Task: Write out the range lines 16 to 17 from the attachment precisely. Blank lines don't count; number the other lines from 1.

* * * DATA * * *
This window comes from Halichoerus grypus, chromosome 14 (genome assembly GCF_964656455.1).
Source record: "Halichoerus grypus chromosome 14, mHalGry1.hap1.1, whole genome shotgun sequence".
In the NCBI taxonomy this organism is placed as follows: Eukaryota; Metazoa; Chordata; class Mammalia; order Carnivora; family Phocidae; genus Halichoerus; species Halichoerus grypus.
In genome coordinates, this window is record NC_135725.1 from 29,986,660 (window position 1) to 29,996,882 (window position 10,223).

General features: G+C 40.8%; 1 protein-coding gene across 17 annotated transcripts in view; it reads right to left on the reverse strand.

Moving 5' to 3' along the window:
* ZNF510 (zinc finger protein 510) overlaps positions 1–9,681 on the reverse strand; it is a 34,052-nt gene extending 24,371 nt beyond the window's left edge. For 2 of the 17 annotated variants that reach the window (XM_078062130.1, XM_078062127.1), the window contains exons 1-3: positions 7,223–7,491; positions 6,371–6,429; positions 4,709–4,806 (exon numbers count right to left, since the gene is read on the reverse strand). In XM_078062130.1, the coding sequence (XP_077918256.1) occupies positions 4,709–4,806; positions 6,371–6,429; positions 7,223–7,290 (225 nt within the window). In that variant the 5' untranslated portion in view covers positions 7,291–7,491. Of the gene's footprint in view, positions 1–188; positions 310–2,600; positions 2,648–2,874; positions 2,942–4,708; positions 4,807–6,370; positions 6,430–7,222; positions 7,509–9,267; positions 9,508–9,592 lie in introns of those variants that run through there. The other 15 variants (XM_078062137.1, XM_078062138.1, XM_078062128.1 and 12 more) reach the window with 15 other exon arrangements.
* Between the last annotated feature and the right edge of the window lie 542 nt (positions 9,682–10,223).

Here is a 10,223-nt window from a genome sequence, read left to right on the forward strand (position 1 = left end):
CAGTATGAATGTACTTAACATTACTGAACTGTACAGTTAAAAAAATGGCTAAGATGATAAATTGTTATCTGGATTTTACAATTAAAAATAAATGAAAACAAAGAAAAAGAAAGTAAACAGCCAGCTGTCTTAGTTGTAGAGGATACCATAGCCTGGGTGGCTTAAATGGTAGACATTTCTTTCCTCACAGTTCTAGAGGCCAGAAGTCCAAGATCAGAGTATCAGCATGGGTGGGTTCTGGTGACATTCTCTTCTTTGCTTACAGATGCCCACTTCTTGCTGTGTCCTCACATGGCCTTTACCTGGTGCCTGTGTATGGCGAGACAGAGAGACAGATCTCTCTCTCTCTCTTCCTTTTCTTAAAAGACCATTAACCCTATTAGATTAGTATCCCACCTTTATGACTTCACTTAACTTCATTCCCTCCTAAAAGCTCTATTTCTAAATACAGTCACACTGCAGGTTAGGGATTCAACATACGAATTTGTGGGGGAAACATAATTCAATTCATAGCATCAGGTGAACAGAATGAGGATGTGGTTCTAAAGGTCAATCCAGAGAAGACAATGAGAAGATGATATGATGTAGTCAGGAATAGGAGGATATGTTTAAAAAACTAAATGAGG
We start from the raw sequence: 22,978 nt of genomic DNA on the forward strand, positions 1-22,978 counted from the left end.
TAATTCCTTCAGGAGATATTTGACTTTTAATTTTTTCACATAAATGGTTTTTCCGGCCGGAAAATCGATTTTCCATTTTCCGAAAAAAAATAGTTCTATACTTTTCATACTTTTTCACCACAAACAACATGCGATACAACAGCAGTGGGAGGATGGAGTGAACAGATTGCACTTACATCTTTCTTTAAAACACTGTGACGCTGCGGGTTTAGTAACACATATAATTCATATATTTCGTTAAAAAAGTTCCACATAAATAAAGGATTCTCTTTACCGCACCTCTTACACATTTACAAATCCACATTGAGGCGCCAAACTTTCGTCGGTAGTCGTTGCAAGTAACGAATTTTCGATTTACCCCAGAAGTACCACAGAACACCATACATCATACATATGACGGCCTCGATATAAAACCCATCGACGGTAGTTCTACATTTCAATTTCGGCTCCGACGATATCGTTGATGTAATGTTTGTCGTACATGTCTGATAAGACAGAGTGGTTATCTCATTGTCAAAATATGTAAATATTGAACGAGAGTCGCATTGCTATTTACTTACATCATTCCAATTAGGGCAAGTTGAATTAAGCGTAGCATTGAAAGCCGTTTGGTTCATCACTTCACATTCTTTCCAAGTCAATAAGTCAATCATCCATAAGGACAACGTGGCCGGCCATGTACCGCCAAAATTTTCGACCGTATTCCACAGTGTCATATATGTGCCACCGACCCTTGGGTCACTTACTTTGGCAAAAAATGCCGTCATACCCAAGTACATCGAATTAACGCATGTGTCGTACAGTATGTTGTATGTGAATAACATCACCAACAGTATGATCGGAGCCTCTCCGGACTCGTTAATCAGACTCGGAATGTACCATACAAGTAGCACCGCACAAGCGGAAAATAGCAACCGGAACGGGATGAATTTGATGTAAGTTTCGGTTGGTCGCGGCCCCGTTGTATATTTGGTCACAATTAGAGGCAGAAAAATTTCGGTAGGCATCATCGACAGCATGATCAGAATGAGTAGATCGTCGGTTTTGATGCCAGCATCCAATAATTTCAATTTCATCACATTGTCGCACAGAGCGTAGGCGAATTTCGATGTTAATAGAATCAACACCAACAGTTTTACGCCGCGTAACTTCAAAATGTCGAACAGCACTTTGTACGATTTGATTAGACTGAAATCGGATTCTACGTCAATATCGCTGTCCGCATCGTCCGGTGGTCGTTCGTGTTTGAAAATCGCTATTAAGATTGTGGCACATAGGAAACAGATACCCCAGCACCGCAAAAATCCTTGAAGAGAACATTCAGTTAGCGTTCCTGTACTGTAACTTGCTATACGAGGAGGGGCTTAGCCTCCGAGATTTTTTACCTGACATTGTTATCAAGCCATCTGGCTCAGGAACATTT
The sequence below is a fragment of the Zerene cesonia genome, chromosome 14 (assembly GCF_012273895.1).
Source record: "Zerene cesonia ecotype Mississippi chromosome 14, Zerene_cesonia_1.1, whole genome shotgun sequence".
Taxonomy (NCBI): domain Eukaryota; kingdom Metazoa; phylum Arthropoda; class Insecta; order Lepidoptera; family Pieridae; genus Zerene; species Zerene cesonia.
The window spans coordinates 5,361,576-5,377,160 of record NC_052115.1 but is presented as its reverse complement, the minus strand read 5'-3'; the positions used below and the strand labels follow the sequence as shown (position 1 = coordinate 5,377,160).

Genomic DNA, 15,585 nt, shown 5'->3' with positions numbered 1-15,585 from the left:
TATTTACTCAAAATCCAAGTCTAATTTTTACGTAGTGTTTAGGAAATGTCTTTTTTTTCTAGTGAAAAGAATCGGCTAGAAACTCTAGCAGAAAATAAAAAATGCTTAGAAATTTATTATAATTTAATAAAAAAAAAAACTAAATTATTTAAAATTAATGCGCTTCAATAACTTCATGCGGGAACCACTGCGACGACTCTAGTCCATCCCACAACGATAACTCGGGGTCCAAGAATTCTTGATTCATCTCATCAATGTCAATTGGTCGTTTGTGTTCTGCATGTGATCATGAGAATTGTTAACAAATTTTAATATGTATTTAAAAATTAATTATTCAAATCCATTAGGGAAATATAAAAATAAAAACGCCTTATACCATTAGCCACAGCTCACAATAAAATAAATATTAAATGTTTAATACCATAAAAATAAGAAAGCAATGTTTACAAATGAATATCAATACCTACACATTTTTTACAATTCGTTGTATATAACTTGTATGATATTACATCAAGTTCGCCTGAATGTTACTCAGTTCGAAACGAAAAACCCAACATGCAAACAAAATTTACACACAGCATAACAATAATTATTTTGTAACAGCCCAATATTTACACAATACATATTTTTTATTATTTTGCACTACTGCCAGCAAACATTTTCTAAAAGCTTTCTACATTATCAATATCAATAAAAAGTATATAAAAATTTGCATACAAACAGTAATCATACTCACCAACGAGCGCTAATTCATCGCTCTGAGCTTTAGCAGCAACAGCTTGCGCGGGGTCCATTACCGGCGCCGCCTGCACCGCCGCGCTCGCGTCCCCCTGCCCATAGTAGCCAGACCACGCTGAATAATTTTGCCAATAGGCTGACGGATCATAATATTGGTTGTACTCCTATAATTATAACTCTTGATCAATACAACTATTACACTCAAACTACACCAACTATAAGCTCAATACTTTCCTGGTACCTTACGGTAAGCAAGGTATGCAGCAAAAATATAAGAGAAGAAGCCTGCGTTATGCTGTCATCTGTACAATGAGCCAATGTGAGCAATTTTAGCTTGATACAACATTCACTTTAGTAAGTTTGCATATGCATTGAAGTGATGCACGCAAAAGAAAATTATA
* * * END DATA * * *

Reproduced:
The window spans coordinates 5,361,576-5,377,160 of record NC_052115.1 but is presented as its reverse complement, the minus strand read 5'-3'; the positions used below and the strand labels follow the sequence as shown (position 1 = coordinate 5,377,160).

Genomic DNA, 15,585 nt, shown 5'->3' with positions numbered 1-15,585 from the left: